Early Morning Cemetary (another play on a Church practice, "early morning seminary"), sees Kevin and his friends approaching adulthood in their community by way of exploring graveyards and making tombstone rubbings. 

At home,  the young couple who work for the funeral home want to renovate a delapidated house so they will have their own home in which to raise their child. Kevin and his father work to find a way to help them afford this purchase. Unfortunately, just as they seem to have it worked out, a figure from their past arrives with claims on their attention, love—and funds.

Hints of religious bias rise in this novel, adding to Kevin's burden. His growth is driven by these struggles, including an unwelcome guest, a series of items that go missing, and the accusation that Kevin is the thief.

In the end, The Final Farewell sees Kevin making a choice between his long dream of becoming a National Geographic naturalist, and taking the expected step for young adult in the Church, serving as a missionary. I am still reading this one, so I will say no more than it has been a worthwhile journey, a Gentile traveling with young Kevin through his Chronicles, as he finds his spiritual balance, becomes a young adult and an upstanding Church member, and reveals a few of the processes by which that faith guides his growth. 

Saturday, April 13, 2019

A River Runs Through It

Review: River Run (Forensic Geology Series Book 5) by Toni Dwiggins


Cassie Oldfield and Walter Shaws, the forensic geologists we met in Badwater, Quicksilver, and Volcano Watch (reviewed here in December 2013's Truth as Solid As Rock) and again in Skeleton Sea (reviewed here as Hematite and Franciscan Melange in May 2015) are back again with a mystery set in the awe-inspiring canyon walls that tower above the Colorado River.

There are many ways to die on the river, as this novel states from the outset. Our geologists, in the area to supply their expertise for a documentary film about the Colorado, are tapped to help solve the puzzle when a fishing party of four is lost from a raft found adrift on the river. Grand Canyon Park rangers hope they can narrow the search area based on a baggie of rock chips left on the raft, and recover the lost rafters alive.

The mystery deepens when the raft party leader, Reid Lassen, is found alive. He was the only one of the four in his party wearing a PFD (personal flotation device). Reid's an old geologist friend of Walter Shaws, but Walter had been told he was dead, decades before. And he can't help with the search for the other rafters, because he's got amnesia. So Cassie and Walter go back to searching for rock sources, including one for a new specimen found in the cargo pocket of a rafter who didn't survive.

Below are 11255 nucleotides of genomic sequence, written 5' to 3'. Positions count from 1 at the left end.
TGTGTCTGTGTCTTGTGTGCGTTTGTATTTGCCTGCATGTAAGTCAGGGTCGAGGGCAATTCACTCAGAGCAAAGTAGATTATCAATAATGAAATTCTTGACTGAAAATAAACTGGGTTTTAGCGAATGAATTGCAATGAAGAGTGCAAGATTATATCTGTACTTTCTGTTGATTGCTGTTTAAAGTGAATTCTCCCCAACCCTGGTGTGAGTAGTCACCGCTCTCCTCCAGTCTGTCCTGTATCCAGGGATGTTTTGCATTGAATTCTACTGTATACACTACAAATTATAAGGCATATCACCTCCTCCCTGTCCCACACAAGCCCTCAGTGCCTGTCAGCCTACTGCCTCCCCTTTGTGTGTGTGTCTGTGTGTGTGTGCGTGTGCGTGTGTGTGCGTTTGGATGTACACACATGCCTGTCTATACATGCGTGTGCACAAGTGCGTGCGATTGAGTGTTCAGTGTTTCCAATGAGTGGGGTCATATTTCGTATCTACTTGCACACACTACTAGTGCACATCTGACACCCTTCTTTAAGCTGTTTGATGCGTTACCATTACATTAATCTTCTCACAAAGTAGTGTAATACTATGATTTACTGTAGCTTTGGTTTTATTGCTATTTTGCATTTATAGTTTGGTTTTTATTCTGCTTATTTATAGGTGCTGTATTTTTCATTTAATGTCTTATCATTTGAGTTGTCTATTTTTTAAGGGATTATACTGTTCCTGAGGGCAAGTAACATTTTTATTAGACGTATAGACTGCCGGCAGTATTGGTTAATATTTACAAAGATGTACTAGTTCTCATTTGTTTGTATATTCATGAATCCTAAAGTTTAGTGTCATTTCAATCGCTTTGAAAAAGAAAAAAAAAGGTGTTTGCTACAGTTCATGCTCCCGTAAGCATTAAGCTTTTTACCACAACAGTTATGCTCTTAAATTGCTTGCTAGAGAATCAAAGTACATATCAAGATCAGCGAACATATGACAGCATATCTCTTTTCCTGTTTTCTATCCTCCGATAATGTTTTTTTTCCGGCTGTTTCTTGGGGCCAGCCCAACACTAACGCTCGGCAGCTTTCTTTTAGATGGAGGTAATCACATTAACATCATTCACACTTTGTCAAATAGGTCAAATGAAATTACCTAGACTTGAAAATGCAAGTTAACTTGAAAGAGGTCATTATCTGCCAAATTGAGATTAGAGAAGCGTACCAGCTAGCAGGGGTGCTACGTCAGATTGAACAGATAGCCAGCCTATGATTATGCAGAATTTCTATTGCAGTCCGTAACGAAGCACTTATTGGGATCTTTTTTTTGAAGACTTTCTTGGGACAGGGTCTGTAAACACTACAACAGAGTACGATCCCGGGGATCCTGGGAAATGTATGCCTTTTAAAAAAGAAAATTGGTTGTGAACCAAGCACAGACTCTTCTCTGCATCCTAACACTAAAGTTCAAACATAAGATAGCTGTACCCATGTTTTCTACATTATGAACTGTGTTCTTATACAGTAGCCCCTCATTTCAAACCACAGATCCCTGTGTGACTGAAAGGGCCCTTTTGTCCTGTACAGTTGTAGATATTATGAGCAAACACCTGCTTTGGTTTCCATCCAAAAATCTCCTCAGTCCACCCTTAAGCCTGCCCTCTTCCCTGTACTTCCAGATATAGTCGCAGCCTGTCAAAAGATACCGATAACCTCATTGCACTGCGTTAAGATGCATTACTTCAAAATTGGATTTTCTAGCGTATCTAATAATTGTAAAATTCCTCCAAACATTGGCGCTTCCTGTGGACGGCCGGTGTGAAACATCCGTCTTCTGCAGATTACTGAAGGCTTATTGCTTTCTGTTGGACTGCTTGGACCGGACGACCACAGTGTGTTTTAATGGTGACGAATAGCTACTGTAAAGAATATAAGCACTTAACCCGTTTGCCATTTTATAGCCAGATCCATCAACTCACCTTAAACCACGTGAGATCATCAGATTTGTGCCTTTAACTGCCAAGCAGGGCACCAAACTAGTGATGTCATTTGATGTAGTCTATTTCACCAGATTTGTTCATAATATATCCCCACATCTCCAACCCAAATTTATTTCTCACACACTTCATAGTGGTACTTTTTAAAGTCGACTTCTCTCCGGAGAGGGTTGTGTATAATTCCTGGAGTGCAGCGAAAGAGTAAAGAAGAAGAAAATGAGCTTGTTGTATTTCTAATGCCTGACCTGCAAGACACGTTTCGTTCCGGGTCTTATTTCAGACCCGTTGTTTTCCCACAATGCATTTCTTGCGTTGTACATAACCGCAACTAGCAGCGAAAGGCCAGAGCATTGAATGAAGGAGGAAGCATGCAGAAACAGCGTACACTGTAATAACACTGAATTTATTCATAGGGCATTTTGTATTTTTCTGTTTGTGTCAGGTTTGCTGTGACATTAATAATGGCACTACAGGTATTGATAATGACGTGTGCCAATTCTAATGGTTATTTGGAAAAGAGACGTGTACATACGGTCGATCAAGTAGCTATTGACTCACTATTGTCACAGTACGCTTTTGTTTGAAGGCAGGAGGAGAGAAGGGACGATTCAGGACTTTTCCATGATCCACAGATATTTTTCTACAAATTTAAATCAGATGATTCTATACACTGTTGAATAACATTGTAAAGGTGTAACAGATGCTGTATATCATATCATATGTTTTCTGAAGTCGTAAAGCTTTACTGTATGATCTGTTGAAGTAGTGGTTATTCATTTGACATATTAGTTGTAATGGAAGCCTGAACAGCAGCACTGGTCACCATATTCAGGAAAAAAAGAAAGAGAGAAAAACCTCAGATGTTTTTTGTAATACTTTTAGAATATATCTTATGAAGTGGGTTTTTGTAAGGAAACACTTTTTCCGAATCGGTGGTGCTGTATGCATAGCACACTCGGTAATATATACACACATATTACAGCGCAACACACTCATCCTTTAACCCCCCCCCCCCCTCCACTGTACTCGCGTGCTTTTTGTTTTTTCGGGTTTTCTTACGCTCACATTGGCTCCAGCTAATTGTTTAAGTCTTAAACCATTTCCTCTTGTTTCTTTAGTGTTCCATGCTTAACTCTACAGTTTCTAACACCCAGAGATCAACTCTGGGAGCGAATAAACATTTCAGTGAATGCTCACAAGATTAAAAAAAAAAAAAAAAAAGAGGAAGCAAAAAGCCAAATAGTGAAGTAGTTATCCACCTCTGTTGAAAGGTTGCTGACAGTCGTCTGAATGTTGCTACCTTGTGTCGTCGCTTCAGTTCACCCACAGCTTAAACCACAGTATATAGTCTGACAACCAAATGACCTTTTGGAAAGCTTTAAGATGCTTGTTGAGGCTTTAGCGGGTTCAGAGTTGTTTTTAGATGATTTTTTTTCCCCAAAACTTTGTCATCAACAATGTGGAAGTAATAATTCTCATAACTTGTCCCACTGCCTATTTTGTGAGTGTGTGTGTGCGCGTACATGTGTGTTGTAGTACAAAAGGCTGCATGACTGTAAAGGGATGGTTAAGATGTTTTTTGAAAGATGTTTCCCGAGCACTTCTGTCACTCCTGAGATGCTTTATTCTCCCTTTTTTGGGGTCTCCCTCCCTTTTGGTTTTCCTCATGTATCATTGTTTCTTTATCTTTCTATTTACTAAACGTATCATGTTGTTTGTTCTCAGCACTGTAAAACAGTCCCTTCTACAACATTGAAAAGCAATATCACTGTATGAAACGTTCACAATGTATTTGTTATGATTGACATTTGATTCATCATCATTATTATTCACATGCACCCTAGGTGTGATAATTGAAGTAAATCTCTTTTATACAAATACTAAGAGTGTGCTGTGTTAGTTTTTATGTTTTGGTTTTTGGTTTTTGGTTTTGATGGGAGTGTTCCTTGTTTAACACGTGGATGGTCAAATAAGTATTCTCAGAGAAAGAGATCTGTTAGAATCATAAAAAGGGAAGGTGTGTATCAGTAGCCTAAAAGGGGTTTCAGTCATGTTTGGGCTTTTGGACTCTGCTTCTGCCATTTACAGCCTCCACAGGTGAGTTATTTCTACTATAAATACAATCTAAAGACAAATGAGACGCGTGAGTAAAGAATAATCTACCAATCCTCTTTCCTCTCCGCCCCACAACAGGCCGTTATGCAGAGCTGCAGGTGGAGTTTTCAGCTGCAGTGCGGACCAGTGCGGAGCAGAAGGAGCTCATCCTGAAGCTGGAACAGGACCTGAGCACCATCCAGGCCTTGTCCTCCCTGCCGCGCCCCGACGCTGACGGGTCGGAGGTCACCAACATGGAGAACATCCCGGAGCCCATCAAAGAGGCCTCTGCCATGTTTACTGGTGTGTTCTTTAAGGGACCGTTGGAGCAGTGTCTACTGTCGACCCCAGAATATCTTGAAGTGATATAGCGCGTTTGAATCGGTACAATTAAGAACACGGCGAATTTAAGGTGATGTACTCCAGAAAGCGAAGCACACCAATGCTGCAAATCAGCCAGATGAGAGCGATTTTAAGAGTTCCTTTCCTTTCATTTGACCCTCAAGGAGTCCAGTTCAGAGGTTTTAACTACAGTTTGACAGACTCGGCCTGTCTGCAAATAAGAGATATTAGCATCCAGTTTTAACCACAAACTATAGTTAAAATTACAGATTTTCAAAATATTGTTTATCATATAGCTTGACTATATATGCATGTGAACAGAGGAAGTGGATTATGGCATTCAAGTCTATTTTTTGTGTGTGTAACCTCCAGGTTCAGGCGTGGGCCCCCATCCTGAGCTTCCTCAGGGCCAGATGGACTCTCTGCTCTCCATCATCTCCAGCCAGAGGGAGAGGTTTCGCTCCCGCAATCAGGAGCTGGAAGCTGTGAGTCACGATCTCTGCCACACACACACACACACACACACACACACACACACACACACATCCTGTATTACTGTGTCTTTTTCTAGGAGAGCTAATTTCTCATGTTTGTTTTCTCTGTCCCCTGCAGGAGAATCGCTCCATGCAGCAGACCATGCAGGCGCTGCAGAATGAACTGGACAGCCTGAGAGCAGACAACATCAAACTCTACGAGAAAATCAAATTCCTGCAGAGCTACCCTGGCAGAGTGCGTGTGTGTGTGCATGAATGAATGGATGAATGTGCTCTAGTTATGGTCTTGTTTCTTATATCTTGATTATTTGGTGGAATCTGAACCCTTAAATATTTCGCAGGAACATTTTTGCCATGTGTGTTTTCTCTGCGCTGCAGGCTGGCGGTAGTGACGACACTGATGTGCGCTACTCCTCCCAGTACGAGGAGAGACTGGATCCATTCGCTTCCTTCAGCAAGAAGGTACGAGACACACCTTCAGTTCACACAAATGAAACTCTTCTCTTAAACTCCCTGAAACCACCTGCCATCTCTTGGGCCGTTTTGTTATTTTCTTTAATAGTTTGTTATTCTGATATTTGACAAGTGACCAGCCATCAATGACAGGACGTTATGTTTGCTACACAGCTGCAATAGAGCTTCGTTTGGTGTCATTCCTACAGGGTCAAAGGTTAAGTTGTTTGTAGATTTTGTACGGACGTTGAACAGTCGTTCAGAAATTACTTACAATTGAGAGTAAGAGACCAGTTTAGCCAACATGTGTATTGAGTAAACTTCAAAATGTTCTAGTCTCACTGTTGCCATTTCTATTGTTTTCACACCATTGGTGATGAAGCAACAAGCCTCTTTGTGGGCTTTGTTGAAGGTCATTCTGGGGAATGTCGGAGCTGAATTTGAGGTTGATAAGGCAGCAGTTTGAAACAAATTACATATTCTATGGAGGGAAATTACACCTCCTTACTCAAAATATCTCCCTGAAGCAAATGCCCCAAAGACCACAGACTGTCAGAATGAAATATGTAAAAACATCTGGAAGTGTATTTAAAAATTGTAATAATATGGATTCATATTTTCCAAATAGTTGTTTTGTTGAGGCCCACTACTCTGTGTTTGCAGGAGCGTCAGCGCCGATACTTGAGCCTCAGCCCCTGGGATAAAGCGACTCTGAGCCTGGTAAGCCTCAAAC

Every new specimen serves only to widen the search area. And time is running out for survivors who have yet to be found.

The action of the novel switches breath-takingly from geology to techniques of river rafting and suspicions of eco-terror. It's exactly like a raft trip through Class Ten rapids on the Colorado: terrifying, engrossing, thrilling, and exciting at turns (and sometimes all four simultaneously.)

As with the other novels in the series, River Run succeeds in making the science accessible and integrating the experience of field geology with the needs of ordinary people. In this story, these are all the water-using groups along the river's run: park rangers, rafters and canyon hikers, ranchers and farmers, communities and resorts.

Read it as a mystery; read it as a thriller; read it as science/fiction in the best sense of that term—but read it! 

Monday, January 29, 2018

Standing Firm with a PatriotCane

Basic Black (Gun-metal)

Review: PatriotCane: Stability and Self-Defence


The first time I saw the PatriotCane, I wanted one. I would buy one for its gun-barrel styling, and check it out. The concept was straight-forward: if you walk with a cane, you signal vulnerability to muggers. You may make yourself a target just by using this aide to balance.

The folks at PatriotCane had a better idea. They took a good, solid cane design with a pistol-grip handle, and added a strategically-placed weight system. This cane is loaded! 

The addition of the weight gives the cane a heft I hadn't anticipated—especially since, just before I actually received my cane, I managed to tear something in my left foot. 

In one day, I went from a "style reviewer" to someone to needed a cane to get around.
It arrived in a hand-made, cane-shaped box.

The weight at its base makes this cane swing naturally, compared to a standard walking cane. It is easy to see why that factor alone would increase confidence in its users. Knowing that the cane can double as a self-defense tool adds an additional layer of, well, swagger to walking with it.